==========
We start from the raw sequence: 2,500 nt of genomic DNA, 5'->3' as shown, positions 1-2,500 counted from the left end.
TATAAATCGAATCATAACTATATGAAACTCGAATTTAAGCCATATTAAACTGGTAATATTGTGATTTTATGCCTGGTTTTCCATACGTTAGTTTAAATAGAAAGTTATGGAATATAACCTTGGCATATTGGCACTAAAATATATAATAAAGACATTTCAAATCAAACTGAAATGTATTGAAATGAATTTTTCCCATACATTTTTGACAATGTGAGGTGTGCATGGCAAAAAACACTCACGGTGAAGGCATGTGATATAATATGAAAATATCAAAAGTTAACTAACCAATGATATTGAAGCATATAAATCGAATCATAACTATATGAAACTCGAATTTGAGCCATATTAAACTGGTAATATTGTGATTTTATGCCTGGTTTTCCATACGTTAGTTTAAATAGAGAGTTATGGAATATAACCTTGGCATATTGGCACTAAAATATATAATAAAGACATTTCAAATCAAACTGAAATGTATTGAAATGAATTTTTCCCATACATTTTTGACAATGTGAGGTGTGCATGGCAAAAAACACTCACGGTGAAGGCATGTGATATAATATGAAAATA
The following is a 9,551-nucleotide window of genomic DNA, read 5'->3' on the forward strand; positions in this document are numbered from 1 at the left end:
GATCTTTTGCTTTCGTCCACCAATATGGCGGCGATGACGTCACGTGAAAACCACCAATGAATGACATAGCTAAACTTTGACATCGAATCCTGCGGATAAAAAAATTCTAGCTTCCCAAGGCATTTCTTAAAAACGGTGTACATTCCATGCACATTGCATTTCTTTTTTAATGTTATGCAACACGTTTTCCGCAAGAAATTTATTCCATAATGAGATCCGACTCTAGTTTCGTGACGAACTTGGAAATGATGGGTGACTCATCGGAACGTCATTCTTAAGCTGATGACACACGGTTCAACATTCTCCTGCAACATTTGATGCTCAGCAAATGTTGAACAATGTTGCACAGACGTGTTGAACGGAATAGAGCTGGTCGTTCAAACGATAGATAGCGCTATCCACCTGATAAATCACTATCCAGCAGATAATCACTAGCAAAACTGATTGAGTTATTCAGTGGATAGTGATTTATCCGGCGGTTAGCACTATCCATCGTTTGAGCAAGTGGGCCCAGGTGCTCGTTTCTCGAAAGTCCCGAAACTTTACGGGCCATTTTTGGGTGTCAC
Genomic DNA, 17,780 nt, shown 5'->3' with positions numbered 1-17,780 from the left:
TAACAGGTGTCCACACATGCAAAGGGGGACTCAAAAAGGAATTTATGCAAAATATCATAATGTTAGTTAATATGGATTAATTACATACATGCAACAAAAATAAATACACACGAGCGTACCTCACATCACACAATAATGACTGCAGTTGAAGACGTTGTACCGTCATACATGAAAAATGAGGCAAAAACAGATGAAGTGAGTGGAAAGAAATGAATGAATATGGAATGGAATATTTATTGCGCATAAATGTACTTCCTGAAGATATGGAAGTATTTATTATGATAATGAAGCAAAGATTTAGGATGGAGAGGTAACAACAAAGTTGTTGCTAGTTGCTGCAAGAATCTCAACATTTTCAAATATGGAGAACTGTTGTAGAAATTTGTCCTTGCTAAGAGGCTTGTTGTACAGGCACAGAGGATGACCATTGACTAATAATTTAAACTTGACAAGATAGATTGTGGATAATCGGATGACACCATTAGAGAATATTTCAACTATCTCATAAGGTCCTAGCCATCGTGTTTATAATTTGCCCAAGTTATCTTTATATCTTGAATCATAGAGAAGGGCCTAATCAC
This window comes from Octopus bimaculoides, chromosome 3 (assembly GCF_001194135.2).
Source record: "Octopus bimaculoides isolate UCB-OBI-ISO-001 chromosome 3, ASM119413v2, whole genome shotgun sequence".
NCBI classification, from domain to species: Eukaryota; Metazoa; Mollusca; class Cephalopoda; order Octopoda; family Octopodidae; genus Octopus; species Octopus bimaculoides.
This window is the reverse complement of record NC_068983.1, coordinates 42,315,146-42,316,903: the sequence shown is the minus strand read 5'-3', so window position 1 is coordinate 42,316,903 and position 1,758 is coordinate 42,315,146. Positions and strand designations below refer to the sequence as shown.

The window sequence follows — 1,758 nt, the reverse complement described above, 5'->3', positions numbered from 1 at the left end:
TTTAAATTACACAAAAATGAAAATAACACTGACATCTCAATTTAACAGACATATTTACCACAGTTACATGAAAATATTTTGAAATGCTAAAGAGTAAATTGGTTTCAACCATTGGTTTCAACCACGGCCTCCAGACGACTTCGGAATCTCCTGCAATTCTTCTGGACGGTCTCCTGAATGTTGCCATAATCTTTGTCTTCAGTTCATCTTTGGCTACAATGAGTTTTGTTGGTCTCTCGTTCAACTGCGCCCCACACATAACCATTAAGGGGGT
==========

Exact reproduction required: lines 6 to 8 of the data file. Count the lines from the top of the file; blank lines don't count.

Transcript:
TAACAGGTGTCCACACATGCAAAGGGGGACTCAAAAAGGAATTTATGCAAAATATCATAATGTTAGTTAATATGGATTAATTACATACATGCAACAAAAATAAATACACACGAGCGTACCTCACATCACACAATAATGACTGCAGTTGAAGACGTTGTACCGTCATACATGAAAAATGAGGCAAAAACAGATGAAGTGAGTGGAAAGAAATGAATGAATATGGAATGGAATATTTATTGCGCATAAATGTACTTCCTGAAGATATGGAAGTATTTATTATGATAATGAAGCAAAGATTTAGGATGGAGAGGTAACAACAAAGTTGTTGCTAGTTGCTGCAAGAATCTCAACATTTTCAAATATGGAGAACTGTTGTAGAAATTTGTCCTTGCTAAGAGGCTTGTTGTACAGGCACAGAGGATGACCATTGACTAATAATTTAAACTTGACAAGATAGATTGTGGATAATCGGATGACACCATTAGAGAATATTTCAACTATCTCATAAGGTCCTAGCCATCGTGTTTATAATTTGCCCAAGTTATCTTTATATCTTGAATCATAGAGAAGGGCCTAATCAC
This window comes from Octopus bimaculoides, chromosome 3 (assembly GCF_001194135.2).
Source record: "Octopus bimaculoides isolate UCB-OBI-ISO-001 chromosome 3, ASM119413v2, whole genome shotgun sequence".